Foreign diplomats in Cambodia get COVID-19 vaccine shots hinh anh 1Vietnamese Ambassador to Cambodia Vu Quang Minh is vaccinated against COVID-19. (Photo: VNA)

Hanoi (VNA)
– The Cambodian Ministry of Health on March 23 began a COVID-19 vaccination campaign for staff members of foreign embassies and consulate generals, and representatives of international organisations in the country.

The vaccination is taking place at the National Pediatric Hospital in Phnom Penh from March 23-26.

Staff members of the Vietnamese Embassy are the first among foreign diplomats in Cambodia to receive the vaccine shots.

All of the 90 people vaccinated on March 23 are in a stable condition. 

According to the ministry, between February 10 and March 13, Cambodia administered Sinopharm and AstraZeneca vaccines to more than 170,000 Cambodians.

Cambodian Prime Minister Samdech Techo Hun Sen on March 19 said the ministry will organise a15-day AstraZeneca vaccination campaign for over 50,000 people from the age of 60 in all districts in Phnom Penh.

In a document dated February 24, the Ministry of Foreign Affairs and International Cooperation also said all foreign nationals who are currently residing and working in Cambodia can get vaccinated against COVID-19 at no charge in accordance with Cambodian COVID-19 vaccination plans.

Last December, Hun Sen said the Southeast Asian nation has planned to inoculate between 10 and 13 million people, or about 80 percent of the population.

Meanwhile, the Thai government on March 22 started human trials of a domestically developed coronavirus vaccine and expects to deploy it next year, which its health minister said could give the country more freedom with its vaccine policy, according to Bangkok Post.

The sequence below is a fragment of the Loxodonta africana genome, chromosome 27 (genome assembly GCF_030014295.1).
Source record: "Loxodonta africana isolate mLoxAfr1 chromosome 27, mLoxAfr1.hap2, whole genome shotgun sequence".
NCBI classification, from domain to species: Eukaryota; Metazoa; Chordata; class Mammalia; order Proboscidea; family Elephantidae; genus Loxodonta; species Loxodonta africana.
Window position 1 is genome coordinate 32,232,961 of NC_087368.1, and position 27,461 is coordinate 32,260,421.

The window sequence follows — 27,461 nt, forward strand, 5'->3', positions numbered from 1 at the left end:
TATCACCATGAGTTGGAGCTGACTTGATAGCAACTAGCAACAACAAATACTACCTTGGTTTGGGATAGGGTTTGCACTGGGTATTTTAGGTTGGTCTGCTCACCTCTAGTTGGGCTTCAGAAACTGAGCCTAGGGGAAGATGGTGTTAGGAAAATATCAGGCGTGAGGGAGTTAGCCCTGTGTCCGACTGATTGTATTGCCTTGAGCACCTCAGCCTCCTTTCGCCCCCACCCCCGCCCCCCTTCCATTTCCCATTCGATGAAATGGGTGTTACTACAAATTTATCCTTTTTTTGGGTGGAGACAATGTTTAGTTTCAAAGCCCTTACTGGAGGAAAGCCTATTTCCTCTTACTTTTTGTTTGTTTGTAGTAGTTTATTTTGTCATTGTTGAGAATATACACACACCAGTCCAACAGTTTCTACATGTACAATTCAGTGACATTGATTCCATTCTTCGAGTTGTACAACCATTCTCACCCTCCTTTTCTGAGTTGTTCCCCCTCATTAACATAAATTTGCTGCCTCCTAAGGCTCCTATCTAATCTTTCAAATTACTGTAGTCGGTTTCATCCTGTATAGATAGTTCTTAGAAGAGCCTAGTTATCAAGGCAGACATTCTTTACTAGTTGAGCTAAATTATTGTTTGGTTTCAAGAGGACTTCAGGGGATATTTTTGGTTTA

The home-grown vaccine candidate is being developed by state drug maker, the Government Pharmaceutical Organisation (GPO), with Mahidol University's Tropical Medicine Department and an American non-profit and uses an inactivated virus to trigger immunity.

The Thai vaccine candidate modifies the avian Newcastle Disease virus with a COVID-19 spike protein and is replicated using egg-based technology, the GPO said.

Health Minister Anutin Charnvirakul said the vaccine would give Thailand more options with less constraints.

Another homegrown vaccine is being developed by Chulalongkorn University and uses Messenger RNA (mRNA) technology. It is expected to start human trials soon.

Malaysia on March 22 announced it had established a 2.4 million USD compensation fund to provide cash assistance for any COVID-19 vaccine recipients who suffer severe reactions due to inoculations, the CNA said.

Malaysia has inoculated nearly 430,000 frontline workers, with the majority having received the first of two jabs of the vaccine jointly developed by US company Pfizer and German partner BioNTech.

Under the new fund, individuals requiring extended hospitalisation due to a vaccine reaction will be eligible for 50,000 RM (12,171 USD), or 500,000 RM if this results in permanent disability or death, Health Minister Adham Baba said.

The minister said health authorities had recorded 20 instances of adverse reactions to vaccination as of March 18, with symptoms ranging from itching to shortness of breath and palpitations.

"There have not been any deaths linked to the vaccine," Adham told a news conference, without specifying the type of vaccine he was referring to.

Malaysia's vaccination drive began on February 23 using the Pfizer-BioNTech vaccine, with authorities only starting to administer the vaccine developed by China's Sinovac Biotech on March 18./.